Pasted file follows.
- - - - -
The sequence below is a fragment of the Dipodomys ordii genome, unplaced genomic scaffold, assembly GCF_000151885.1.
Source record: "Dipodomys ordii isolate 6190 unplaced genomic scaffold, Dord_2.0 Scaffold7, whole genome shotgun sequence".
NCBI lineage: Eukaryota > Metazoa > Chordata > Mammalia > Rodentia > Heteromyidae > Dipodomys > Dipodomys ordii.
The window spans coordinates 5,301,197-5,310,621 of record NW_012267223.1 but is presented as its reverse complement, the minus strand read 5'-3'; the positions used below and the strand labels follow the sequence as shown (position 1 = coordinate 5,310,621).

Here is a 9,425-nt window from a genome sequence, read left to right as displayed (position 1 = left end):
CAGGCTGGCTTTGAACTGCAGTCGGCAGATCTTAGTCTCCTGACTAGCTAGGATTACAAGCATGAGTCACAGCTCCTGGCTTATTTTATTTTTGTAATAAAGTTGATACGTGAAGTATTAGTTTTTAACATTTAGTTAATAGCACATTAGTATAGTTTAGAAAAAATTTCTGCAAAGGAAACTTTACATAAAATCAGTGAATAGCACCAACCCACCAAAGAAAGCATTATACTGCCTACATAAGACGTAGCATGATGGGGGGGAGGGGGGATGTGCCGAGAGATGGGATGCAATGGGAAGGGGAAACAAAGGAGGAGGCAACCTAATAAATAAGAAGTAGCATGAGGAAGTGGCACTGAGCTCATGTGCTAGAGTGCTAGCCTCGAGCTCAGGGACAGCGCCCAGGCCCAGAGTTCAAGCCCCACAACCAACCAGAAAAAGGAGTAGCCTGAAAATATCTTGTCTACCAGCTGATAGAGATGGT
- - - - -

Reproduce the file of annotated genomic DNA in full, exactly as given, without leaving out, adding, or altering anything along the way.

The sequence below is a fragment of the Dipodomys ordii genome, unplaced genomic scaffold, assembly GCF_000151885.1.
Source record: "Dipodomys ordii isolate 6190 unplaced genomic scaffold, Dord_2.0 Scaffold7, whole genome shotgun sequence".
NCBI lineage: Eukaryota > Metazoa > Chordata > Mammalia > Rodentia > Heteromyidae > Dipodomys > Dipodomys ordii.
The window spans coordinates 5,301,197-5,310,621 of record NW_012267223.1 but is presented as its reverse complement, the minus strand read 5'-3'; the positions used below and the strand labels follow the sequence as shown (position 1 = coordinate 5,310,621).

Here is a 9,425-nt window from a genome sequence, read left to right as displayed (position 1 = left end):
CAGGCTGGCTTTGAACTGCAGTCGGCAGATCTTAGTCTCCTGACTAGCTAGGATTACAAGCATGAGTCACAGCTCCTGGCTTATTTTATTTTTGTAATAAAGTTGATACGTGAAGTATTAGTTTTTAACATTTAGTTAATAGCACATTAGTATAGTTTAGAAAAAATTTCTGCAAAGGAAACTTTACATAAAATCAGTGAATAGCACCAACCCACCAAAGAAAGCATTATACTGCCTACATAAGACGTAGCATGATGGGGGGGAGGGGGGATGTGCCGAGAGATGGGATGCAATGGGAAGGGGAAACAAAGGAGGAGGCAACCTAATAAATAAGAAGTAGCATGAGGAAGTGGCACTGAGCTCATGTGCTAGAGTGCTAGCCTCGAGCTCAGGGACAGCGCCCAGGCCCAGAGTTCAAGCCCCACAACCAACCAGAAAAAGGAGTAGCCTGAAAATATCTTGTCTACCAGCTGATAGAGATGGT